Showing posts from November, 2010

Birthday of Pong

The guy on the TV tells me that Pong appeared on the market today in 1972. My fond memory of Pong. A professor at the college I attended was exemplary in asking students to his home. He had a Pong game on his TV. Most of us didn't play it: we just watched it, fascinated that we could control something on the TV screen.

Pong was unblievably simple by today's standards: literally just a ball bouncing back and forth against two moving "paddles." Compared to what goes into video games today, it's laughable, of course. But in 1976, we sat mystified.

Just Want to Say

Had a nice time with our son at home. I shouldn't say this, but I'm very proud of him. No, I take that back. I should say it. All parents should tell their kids daily that they love the children and are proud of them. It would probably clear out a lot of jails.

Free speech, Responsibility, the Internet, and Anonymity

That title just about says it all, I guess.

There is a place in the Smoky Mountains National Park, above Gatlinburg, where Tennessee meets North Carolina. There's a sign there, even, just so you know. Nearby there is a another sign that says, "Free Speech Zone" where visitors are encouraged to use their First Amendment rights. I have a picture of myself standing in front of it posted on my bulletin board outside my office.

I like to think I am pretty much an absolutist when it comes to the interpretation of the First Amendment, although I believe it was meant as a protection from the government for political, philosophical, legal, educational, and religious speech, not just an excuse for people to be ugly and profane. Unfortunately, we have to take the good with the bad on it. I don't think those five categories of non-obscene speech are a problem, usually. They aren't for me, but they are for some.

However, nothing in the First Amendment absolves the users…

Old Movies Redux

Any reader of this blog knows I like old movies (and I'm not talking about the '90s). I'm talking '30s, '40s, '50s, even '20s, preferably black and white. Color movies of those periods are way too technicolor and almost make me nauseous with the intensity of the color, although I will watch some of them.

Why do I like them? They were a lot more subtle, for one thing. A couple having sex is implied with a small gesture, not a lot of nudity and bumping and groaning. Since the point of the sex is simply that they had it, we don't have to be privy to the technicalities. They usually told a story more simply, without a lot of side issues and scenery and unnecessary characters. The women were incredibly beautiful, and they wore great clothes (reason enough for me, as I think I am a fashion designer at heart). The lines are great. Who can do better than "Round up the usual suspects?" in Casablanca. Or Bette Davis in All About Eve, "Fash…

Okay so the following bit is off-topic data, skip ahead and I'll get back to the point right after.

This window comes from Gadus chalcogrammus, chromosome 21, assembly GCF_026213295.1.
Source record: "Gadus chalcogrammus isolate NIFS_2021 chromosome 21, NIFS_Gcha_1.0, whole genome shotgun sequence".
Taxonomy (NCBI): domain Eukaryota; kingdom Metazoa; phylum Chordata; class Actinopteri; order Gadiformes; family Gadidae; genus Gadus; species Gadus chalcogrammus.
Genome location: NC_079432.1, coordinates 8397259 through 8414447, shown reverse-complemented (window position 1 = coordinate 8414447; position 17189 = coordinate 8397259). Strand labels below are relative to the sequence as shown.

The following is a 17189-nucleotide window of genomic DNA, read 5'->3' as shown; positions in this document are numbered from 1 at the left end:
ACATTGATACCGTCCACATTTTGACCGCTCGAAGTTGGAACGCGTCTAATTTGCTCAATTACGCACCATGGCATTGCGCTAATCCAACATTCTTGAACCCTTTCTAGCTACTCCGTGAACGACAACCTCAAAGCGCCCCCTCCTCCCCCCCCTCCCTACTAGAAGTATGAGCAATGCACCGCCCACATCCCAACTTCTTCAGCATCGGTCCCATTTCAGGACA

Movie Review #27 (Not Really)

My son introduced me to Hulu a while back. There are actually a few good movies on there to watch, if you can put up with the commercials (which are oddly placed). Most of them are horror movies, B flicks, cheesy stuff, documentaries, and indie films. But a few good finds have come to my attention.

One that I watched the other night was Pieces of April. The set-up sounds like a Lifetime movie, but it's much better. April is the estranged daughter of an ostensibly middle class, happy family. She has a brother and sister near her in age. Her dad is patient and long-suffering. Her mother, we learn, is a difficult woman, who may be so difficult just because she always has been or maybe because she is dying of cancer--probably both. April is estranged because, well, she had a drug problem, she had boyfriend problems, she had .... problems. It's not entirely clear (and this is what makes the movie intriguing for me) whether she is the problem or the mom, or the dad.

But …

Facebook Revisited

I have become a victim of Facebook's changes in privacy settings. Alas, I took them for granted. I have since gone in and changed mine so that I am not accessible to everyone on the planet, and I am going to defriend some people--in fact, a lot of them. I have 350 friends and I don't even know who some of them are. That's not good. They will probably be offended, but I should get the number down to fewer than 200. I got that many so I could advertise the book. I also took down personal information.


My mother has been in need of a hysterectomy for a while now. Finally, on November 19, we 'got it taken care of.'

Many thanks to the marvelous staff at Memorial Hospital of Chattanooga, TN, and to her surgeon, Dr. Stephen dePasquale. We are waiting for the pathology report, but the surgery part is over and she has survived it despite a heart attack two years ago (albeit mild).